How to Be Australian by Ashley Kalagian Blunt

In this delightful, funny, and thought-provoking memoir, Canadian Ashley Kalagian-Blunt convinces her career-obsessed husband, Steve, to relocate to Sydney for a year of carefree frolics along Bondi Beach and limitless sunshine. A vision that is a far cry from the frigid Canada winters Ashley has spent their first years of marriage (and entire life) dying to escape. As she embarks on her Masters’ in Cultural Studies, Steve attempts to navigate the perplexing task of securing a job in their new city, so they can get out of their cockroach and pigeon-infested apartment above a chicken shop.



Things don’t work out quite as Ashley hopes, however, as she quickly comes to realise that Australian culture is not all ’G’Day Mate’ and barbeque invites. The nuances of learning how to engage with those around her and make new friendships become an ever-widening hole Ashley can’t seem to navigate. It dawns on her that while the endless summer sun is great, the high UV index and prevalent skin-cancer diagnoses in Australia are a big downfall for an anxious pale-skinned girl (relatable). As Steve struggles to find work that aligns with his own professional career goals and he puts the pressure on whether they have made the right decision, she too begins to question whether her Australian dream is what she wants after all.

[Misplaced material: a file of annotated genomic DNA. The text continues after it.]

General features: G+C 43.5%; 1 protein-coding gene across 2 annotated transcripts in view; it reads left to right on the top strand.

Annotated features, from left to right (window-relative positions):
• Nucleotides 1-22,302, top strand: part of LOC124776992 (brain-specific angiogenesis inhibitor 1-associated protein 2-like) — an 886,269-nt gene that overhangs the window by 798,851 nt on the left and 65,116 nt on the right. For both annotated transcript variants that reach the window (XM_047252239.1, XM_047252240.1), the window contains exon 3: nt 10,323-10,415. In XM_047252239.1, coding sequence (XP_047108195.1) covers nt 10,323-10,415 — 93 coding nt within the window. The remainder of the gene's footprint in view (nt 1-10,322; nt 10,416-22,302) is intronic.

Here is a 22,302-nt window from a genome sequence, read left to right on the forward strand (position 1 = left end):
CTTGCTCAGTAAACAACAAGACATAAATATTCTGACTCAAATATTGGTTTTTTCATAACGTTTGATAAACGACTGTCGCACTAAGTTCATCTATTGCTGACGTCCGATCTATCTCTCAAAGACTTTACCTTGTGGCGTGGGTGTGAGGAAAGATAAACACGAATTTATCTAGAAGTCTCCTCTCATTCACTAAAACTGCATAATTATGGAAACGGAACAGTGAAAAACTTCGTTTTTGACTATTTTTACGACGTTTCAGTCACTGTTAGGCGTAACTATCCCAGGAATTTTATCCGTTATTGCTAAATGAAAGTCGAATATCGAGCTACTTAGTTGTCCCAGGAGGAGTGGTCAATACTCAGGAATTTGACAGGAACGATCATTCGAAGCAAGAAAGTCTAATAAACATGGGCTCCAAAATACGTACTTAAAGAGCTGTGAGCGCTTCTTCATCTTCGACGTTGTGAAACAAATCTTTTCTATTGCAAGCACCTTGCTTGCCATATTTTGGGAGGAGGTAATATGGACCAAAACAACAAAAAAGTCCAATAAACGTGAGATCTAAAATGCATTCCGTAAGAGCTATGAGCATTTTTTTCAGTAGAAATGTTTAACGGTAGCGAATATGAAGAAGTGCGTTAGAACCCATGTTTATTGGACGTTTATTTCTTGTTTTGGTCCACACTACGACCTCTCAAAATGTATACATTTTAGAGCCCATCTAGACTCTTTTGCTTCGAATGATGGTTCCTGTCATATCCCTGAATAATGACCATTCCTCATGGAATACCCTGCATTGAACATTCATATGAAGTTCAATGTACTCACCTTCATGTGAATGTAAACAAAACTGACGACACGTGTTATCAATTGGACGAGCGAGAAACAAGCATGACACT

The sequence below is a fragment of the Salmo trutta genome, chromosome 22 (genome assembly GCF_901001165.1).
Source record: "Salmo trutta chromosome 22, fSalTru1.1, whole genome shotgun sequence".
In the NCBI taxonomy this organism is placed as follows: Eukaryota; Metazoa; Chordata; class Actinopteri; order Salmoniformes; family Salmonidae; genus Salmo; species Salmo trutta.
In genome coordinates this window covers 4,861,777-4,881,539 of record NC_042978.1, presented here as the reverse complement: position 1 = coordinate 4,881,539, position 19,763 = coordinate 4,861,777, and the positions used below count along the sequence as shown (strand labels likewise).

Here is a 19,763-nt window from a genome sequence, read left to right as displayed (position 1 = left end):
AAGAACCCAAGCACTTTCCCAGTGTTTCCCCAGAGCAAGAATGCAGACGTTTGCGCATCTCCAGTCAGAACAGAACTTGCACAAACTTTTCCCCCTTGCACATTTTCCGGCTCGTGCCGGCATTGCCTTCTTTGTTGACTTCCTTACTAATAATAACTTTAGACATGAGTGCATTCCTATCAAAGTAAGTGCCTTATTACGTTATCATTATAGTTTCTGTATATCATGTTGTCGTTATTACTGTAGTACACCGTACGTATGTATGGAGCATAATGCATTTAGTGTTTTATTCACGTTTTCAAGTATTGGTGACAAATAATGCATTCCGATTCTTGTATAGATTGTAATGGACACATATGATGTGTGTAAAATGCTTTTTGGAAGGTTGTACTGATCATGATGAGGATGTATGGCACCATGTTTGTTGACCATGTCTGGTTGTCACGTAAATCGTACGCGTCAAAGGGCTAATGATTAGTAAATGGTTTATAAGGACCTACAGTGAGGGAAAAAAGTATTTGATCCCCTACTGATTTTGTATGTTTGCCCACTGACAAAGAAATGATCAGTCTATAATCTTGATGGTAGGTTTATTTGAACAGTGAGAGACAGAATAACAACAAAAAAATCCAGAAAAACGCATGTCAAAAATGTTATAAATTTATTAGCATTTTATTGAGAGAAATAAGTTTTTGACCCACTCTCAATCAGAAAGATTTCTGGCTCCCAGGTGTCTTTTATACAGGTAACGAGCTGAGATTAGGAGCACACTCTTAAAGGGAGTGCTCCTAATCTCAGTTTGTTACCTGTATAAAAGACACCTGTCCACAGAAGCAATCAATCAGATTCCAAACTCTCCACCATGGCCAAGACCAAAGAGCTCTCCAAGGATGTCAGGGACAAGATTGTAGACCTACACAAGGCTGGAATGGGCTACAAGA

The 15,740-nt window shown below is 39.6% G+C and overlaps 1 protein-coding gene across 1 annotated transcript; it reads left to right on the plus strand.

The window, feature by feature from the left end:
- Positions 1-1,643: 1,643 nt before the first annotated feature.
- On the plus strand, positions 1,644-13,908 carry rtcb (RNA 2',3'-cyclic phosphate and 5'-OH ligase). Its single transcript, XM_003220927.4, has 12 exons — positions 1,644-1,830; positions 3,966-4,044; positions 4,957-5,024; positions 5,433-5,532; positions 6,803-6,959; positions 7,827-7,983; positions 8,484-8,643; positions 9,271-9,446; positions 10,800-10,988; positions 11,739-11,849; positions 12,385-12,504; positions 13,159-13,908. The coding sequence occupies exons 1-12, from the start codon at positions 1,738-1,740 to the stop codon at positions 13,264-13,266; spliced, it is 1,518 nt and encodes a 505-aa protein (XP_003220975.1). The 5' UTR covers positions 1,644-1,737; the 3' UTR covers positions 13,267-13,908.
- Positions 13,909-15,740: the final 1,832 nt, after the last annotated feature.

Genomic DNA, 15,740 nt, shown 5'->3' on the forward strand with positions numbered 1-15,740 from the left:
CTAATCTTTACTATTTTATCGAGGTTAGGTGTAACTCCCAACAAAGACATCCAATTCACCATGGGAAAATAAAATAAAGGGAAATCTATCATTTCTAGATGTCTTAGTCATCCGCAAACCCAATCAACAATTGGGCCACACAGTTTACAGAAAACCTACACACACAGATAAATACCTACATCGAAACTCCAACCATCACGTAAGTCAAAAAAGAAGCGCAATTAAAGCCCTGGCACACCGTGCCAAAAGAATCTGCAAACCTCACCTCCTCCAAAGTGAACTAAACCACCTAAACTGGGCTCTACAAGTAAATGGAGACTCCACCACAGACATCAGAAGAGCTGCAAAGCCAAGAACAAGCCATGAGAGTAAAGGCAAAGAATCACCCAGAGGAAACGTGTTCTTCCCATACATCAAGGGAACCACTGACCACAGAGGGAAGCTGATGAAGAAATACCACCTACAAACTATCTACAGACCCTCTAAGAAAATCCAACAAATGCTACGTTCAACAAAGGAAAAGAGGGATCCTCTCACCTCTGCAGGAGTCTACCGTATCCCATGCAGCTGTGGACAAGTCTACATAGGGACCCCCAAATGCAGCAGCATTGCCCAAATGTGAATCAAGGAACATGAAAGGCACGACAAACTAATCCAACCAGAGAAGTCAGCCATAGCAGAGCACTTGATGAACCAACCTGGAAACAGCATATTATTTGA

Fast-forward to the end of their first year, Steve is finally back on track and doing great in his new job. They have a much nicer apartment in a suburban part of the city and things seem to be working out. But Ashley still can’t find her feet. The past year has caused her to call into question certain aspects of her marriage, her own career ideas including why she’s studying her masters at all and whether to become a writer or not and how she takes up space in the world. She finds herself relying on the notion that Steve will still want to move back to Canada and she’s ready for this.


Then Steve drops a bombshell: he wants to stay.


I found myself feeling more connected to Ashley’s plight than I initially expected. I nodded along empathetically with the challenges Ashley and Steve faced, especially around finding work and getting along with fellow Aussies (having moved to Australia four years ago from London, I recognised some of the struggles, which although manageable were certainly highly unexpected). With a quick wit and dry humour, Ashley pokes light-hearted fun at some of the questionable things she discovers, not least the preferred snacks and dubious cultural linguistics:


“‘Have you had an iced vovo?’
‘I’ve seen them.’ I had declined to try them, not because the pink-striped biscuits were covered in desiccated coconut, which looked like an elderly person’s pubic hair, but because the biscuits themselves looked unsettlingly like women’s private parts, and the term ‘vovo’ didn’t help.”

But her memoir is more than a side-eyed glance at the slightly hilarious albeit confusing names of things. Ashley’s interrogation of her experience goes to a deeper level. A self-confessed travel-a-holic, Ashley lived and worked across Asia, South America and Canada throughout her twenties. She made those journeys alone, returning to Canada to reignite her relationship with Steve, a love that never faded, and eventually married him. What her relocation journey with Steve highlights for her is that her need to uproot is connected to a larger theme in her life: